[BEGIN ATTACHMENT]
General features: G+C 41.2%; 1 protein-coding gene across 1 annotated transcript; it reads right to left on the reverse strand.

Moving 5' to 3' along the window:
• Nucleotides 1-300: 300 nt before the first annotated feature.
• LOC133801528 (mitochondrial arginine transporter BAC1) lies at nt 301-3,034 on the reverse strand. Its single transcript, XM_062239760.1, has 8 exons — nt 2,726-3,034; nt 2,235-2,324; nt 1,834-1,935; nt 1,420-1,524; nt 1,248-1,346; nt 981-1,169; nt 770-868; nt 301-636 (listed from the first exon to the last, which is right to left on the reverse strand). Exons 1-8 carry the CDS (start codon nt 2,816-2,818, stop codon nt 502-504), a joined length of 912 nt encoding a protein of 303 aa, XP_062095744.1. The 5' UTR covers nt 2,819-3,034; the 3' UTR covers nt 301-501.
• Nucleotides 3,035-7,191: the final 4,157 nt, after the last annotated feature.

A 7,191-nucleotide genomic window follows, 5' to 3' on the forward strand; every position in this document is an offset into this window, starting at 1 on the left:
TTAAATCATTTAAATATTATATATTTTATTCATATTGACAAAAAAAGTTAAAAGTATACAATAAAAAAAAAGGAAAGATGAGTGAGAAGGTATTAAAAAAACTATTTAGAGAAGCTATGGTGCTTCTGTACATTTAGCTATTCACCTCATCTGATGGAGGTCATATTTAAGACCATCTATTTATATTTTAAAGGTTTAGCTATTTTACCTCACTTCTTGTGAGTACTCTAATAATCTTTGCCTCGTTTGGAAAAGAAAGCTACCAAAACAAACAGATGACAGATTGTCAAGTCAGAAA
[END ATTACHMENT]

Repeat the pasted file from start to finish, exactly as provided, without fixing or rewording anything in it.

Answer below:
General features: G+C 41.2%; 1 protein-coding gene across 1 annotated transcript; it reads right to left on the reverse strand.

Moving 5' to 3' along the window:
• Nucleotides 1-300: 300 nt before the first annotated feature.
• LOC133801528 (mitochondrial arginine transporter BAC1) lies at nt 301-3,034 on the reverse strand. Its single transcript, XM_062239760.1, has 8 exons — nt 2,726-3,034; nt 2,235-2,324; nt 1,834-1,935; nt 1,420-1,524; nt 1,248-1,346; nt 981-1,169; nt 770-868; nt 301-636 (listed from the first exon to the last, which is right to left on the reverse strand). Exons 1-8 carry the CDS (start codon nt 2,816-2,818, stop codon nt 502-504), a joined length of 912 nt encoding a protein of 303 aa, XP_062095744.1. The 5' UTR covers nt 2,819-3,034; the 3' UTR covers nt 301-501.
• Nucleotides 3,035-7,191: the final 4,157 nt, after the last annotated feature.

A 7,191-nucleotide genomic window follows, 5' to 3' on the forward strand; every position in this document is an offset into this window, starting at 1 on the left:
TTAAATCATTTAAATATTATATATTTTATTCATATTGACAAAAAAAGTTAAAAGTATACAATAAAAAAAAAGGAAAGATGAGTGAGAAGGTATTAAAAAAACTATTTAGAGAAGCTATGGTGCTTCTGTACATTTAGCTATTCACCTCATCTGATGGAGGTCATATTTAAGACCATCTATTTATATTTTAAAGGTTTAGCTATTTTACCTCACTTCTTGTGAGTACTCTAATAATCTTTGCCTCGTTTGGAAAAGAAAGCTACCAAAACAAACAGATGACAGATTGTCAAGTCAGAAA